DAVID GREENE, HOST:
So we like to think of ourselves as a highly mobile society, but these days Americans are staying put more than ever before. And this has consequences for families, communities and the economy, as NPR's Scott Horsley reports.
SCOTT HORSLEY, BYLINE: Fewer than 1 out of 10 Americans packed up and moved last year. That's the lowest rate of mobility since the Census Bureau started keeping track more than seven decades ago. In the 1980s, people were about twice as likely to move as they are now.
WILLIAM FREY: I continue to be surprised - every year these numbers come out, and they go down lower.
HORSLEY: Brookings demographer William Frey says the decline in mobility is particularly striking a decade after the Great Recession, when people are no longer stuck in houses they can't sell. Most people who do move each year stay in the same county. Frey says these local moves are often driven by family circumstances.
FREY: Typically, younger adults move the most. But when those younger adults are stuck in place and are taking their time to get married and having children and buying homes, that has a lot to do with this.
HORSLEY: Professional movers have noticed the downturn, and no wonder - Scott Michael, who heads the American Moving and Storage Association, says any change of address is stressful.
SCOTT MICHAEL: And it's not all about the move; it's all about finding new friends for your family and your children, finding a new grocery store because everything changes when you move, and you need to deal with all of those different things.
HORSLEY: People who move long distances typically do so for job-related reasons. So that drop probably reflects larger changes in the labor market. Maybe technology is enabling more people to work remotely, without the hassle of relocation. Or maybe workers just don't think it's worth it to pack up and move cross-country for a job. Economist Abigail Wozniak says it's too soon to say whether this long-term decline in mobility is a problem.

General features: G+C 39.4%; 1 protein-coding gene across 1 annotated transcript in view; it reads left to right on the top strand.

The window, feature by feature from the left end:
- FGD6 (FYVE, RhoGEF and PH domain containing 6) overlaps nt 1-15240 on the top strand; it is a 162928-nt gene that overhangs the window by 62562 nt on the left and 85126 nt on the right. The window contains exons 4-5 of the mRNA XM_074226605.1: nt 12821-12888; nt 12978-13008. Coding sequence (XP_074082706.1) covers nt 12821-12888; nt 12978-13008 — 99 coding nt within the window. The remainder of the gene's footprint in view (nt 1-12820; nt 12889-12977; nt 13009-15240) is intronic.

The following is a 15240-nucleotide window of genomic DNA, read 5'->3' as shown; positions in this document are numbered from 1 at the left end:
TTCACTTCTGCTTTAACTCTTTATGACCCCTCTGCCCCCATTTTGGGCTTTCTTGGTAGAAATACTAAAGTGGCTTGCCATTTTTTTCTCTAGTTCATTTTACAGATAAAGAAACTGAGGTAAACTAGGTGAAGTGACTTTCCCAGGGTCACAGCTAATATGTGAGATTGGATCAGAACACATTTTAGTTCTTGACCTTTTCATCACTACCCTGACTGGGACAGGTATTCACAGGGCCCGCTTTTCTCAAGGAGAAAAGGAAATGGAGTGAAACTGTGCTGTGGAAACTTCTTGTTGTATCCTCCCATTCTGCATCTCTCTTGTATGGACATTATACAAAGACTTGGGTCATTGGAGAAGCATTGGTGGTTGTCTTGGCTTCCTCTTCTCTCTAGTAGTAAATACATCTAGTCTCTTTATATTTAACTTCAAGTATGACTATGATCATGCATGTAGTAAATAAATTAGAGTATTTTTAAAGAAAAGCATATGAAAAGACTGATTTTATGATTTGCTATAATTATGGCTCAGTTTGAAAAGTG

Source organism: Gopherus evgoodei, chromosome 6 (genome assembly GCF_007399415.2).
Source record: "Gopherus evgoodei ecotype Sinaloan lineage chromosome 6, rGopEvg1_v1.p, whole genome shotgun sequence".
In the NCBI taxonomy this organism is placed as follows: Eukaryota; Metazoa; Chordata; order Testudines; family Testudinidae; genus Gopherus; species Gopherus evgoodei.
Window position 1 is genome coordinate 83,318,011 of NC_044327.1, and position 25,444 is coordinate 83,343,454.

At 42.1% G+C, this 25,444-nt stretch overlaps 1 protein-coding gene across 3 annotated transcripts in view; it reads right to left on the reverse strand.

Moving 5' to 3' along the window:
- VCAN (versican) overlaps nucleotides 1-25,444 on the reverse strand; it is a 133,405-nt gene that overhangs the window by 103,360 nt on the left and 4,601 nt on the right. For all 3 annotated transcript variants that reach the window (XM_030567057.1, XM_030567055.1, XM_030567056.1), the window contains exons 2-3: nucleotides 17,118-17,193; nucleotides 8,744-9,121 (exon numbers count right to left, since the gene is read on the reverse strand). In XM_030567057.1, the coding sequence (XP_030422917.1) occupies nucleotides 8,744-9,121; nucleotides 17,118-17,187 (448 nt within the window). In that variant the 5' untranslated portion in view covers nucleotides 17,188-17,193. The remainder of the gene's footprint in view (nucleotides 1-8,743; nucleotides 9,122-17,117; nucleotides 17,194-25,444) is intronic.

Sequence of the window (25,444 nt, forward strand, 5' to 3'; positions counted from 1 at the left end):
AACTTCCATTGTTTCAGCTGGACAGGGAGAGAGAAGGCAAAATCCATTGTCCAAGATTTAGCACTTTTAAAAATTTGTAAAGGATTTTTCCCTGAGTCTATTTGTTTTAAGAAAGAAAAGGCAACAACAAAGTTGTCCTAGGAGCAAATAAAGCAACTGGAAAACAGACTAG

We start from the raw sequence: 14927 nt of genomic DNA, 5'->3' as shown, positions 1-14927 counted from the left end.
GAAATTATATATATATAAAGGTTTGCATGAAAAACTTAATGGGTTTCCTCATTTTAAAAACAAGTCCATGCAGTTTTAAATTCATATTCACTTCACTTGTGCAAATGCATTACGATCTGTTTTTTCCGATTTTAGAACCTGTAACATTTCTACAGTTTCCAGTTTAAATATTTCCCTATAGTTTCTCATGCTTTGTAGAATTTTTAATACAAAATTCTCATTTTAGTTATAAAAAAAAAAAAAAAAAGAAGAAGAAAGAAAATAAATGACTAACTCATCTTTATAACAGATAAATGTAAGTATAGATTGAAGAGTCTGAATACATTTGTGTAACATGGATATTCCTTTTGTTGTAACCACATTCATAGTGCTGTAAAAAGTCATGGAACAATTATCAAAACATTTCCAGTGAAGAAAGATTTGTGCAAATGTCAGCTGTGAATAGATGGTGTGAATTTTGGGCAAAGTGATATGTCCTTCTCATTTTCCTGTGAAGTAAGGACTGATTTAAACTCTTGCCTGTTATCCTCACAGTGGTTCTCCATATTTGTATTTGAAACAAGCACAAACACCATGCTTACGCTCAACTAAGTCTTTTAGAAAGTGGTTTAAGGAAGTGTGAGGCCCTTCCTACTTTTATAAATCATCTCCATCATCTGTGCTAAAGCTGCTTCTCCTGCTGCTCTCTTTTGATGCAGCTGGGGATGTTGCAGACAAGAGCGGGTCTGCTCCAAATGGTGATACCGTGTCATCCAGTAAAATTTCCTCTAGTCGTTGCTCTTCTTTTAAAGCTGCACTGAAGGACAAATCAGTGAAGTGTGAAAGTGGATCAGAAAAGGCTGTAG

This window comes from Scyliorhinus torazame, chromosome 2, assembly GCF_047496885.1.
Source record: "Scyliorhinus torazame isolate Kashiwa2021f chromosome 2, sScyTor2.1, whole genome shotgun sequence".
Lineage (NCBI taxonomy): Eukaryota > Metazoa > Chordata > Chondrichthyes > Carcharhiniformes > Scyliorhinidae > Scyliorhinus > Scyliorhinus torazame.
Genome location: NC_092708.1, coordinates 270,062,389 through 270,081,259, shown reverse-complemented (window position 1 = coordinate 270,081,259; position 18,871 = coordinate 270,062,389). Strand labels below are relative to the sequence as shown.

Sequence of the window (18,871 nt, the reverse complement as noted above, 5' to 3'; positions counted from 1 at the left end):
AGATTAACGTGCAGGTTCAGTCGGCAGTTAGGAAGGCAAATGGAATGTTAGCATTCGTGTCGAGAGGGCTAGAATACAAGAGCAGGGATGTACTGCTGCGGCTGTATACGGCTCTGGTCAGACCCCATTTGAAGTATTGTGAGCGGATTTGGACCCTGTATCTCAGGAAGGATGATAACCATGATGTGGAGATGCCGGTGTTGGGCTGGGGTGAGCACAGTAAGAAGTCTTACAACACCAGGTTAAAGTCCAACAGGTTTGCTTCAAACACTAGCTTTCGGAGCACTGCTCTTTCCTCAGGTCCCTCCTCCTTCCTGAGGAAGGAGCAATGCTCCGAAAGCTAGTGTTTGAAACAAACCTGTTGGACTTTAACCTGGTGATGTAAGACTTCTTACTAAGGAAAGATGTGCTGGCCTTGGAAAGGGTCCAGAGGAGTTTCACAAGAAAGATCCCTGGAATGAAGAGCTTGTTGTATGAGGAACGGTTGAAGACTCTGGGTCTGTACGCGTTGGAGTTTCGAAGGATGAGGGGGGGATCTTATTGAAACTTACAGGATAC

ABIGAIL WOZNIAK: My concern is less that workers are making mistakes by not taking advantage of opportunities that are out there; my concern is more that somehow these opportunities are either fewer and farther between, or they've become more difficult to access or take advantage of over time.
HORSLEY: Wozniak began study mobility when she was a professor at the University of Notre Dame in Indiana. Earlier this year, though, she took a new job 500 miles away with the Federal Reserve Bank in Minneapolis. In other words, she's now part of a steadily shrinking pool of footloose workers.
WOZNIAK: So now I've lived it, and it's super hard. It's caused me to reflect on that a little bit.
HORSLEY: Throughout this country's history, movers have shaped the United States. We may have to adjust to a population that's more likely to stay home.
Scott Horsley, NPR News, Washington. Transcript provided by NPR, Copyright NPR.